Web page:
Pedroncelli Petite Sirah
2014 Pedroncelli Family Vineyards, Dry Creek Valley Petite Sirah ($18) : Lushly opaque wine awaited me when I poured this wine.  The dark wine was redolent with blackberry, Chinese Five Spice and herbal aromas.  It shifted from fruit to vinous like a roulette wheel settling in finally to dark fruit, spiced with mocha and vanilla.  Its flavors were less fruity and more vinous.  Its grippy tannins created a pleasant texture.  The finish was definitely tannin led with spices following through .  It was a very tasty wine to drink throughout the meal as well as to finish off with a few chocolate covered espresso beans.

I had never tried making polenta before.  It hasn't been my favorite go to starch and making it seemed complicated and time consuming.  I was
Golden Pheasant Polenta
very glad that I had this impetus to try something new.  Using homemade chicken stock, Golden Pheasant Polenta and some nice Parmigiano cheese, I created a sumptuous showcase for my Zinfandel glazed portobello mushrooms.  Naturally, Zinfandel was the easiest pair , but it was very interesting to note that there was something to recommend each of the wines, Chardonnay, Zinfandel and Petite Sirah to pair with the polenta.  The Chardonnay's acidity supported its richness, the Zinfandel was a natural pair and the tannins in the Petite Sirah provided interesting textural contrast.  All these wines were excellent valuesas none was over $20.  I will be looking for them as winter continues and I expect their food friendly nature will cross seasons as well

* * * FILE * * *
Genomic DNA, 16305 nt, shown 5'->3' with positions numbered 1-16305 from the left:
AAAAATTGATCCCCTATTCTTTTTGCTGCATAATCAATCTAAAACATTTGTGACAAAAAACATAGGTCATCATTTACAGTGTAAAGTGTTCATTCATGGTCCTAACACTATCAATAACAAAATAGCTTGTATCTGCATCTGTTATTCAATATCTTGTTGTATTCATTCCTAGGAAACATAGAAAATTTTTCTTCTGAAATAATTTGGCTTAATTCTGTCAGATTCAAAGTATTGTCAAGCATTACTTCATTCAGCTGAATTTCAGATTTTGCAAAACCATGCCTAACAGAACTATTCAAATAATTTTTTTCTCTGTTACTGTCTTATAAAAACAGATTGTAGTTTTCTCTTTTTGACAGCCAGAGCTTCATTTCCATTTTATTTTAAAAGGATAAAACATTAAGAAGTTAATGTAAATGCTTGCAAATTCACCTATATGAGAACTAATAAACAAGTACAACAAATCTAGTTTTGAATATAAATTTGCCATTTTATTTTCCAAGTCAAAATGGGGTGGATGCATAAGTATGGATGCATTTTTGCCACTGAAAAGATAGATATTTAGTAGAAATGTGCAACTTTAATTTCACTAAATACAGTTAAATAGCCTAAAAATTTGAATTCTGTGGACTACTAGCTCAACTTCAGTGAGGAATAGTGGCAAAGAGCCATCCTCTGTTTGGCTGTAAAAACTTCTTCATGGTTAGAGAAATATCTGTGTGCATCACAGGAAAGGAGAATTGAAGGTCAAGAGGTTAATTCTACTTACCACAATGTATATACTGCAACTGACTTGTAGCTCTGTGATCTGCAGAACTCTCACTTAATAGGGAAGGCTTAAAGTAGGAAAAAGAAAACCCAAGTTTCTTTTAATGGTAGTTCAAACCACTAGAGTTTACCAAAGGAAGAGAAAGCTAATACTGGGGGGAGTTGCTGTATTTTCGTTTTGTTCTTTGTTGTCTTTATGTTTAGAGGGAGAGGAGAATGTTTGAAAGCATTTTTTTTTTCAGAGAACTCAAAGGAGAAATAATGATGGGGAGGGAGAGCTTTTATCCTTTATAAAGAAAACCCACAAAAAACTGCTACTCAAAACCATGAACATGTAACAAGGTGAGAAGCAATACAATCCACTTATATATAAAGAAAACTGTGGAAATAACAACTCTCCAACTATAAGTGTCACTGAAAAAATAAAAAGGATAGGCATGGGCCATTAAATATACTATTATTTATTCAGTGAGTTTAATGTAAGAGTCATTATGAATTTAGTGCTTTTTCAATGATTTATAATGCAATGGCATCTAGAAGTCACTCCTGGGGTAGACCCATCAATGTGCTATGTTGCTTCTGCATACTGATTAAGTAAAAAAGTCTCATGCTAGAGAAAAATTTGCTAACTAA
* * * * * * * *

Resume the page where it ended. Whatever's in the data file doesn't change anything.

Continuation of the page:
The Pedroncelli family has been making wine in the Dry Creek Valley since 1927.  I wish them many more years of delicious winemaking in a beautifula nd welcoming spot

Many thanks to Pedroncelli Winery and Vineyards for the lovely midweek pairing challenge and to the Robert Larsen Projekt for providing the samples and supplies

20 January, 2017

Antigal One Malbec and the Domestic Arts - Wine and Book review

Antigal Uno Malbec from Uco Valley Argentina
January and February are months that challenge my domestic artistry.  On the one hand, I miss all the festive events of the holiday season, but on the other, I simply can't do one more thing.  The rain does not help.

Luckily, I found two pick me ups that bring the sparkle back.

First, Antigal  "Uno" Malbec, Mendoza Argentina ($15.99).  This wine has great typicity of Malbec - dark fruit, generous texture, lush flavors, enticing aromas.  This example also has an elegance that toppled my expectations for a brawny wine.  Maybe it's the eight to ten months in French oak?  Or maybe it is the deft hand of a female winemaker: Miriam Gomez leads the program at the Uco Valley label.  The fruit is grown at higher elevation. It is vinified gently and with care.  This creates a wine with lovely natural acidity, which I crave.  The flavors are easy to pair with food.  They encompass red fruit, tobacco and cocoa powder.  At $15.99, the price is easy to balance with the credit card bills coming in from my holiday finery.  All in all, Antigal Uno is comfort in a glass.

And of course, my natural hostessing instincts kick back in and make me want to share.  A handy tip for instant, easy entertaining I discovered was to pair this tasty affordable Malbec with  Steak Bites from my new life guide.  I love this book,  The Charleston Academy of Domestic Pursuits, which fulfills its promise of being an etiquette handbook with recipes.  Along with great advice on life, love and entertaining, the easy to follow recipes, tap  into your inner domestic goddess, while taming the overachieving event dominatrix we all have (not you?  okay, just me) inside.

Spring will be here before we know it.  Many thanks to Antigal for the wine and Suzanne and Lee for the advice on how to get there with tasty style and comforting flair.

Many thanks, as well, to Patricia Schneider, of Elemental Meme PR, who provided a sample of wine.  The first one was free but I just keep buying more at Cost Plus World Market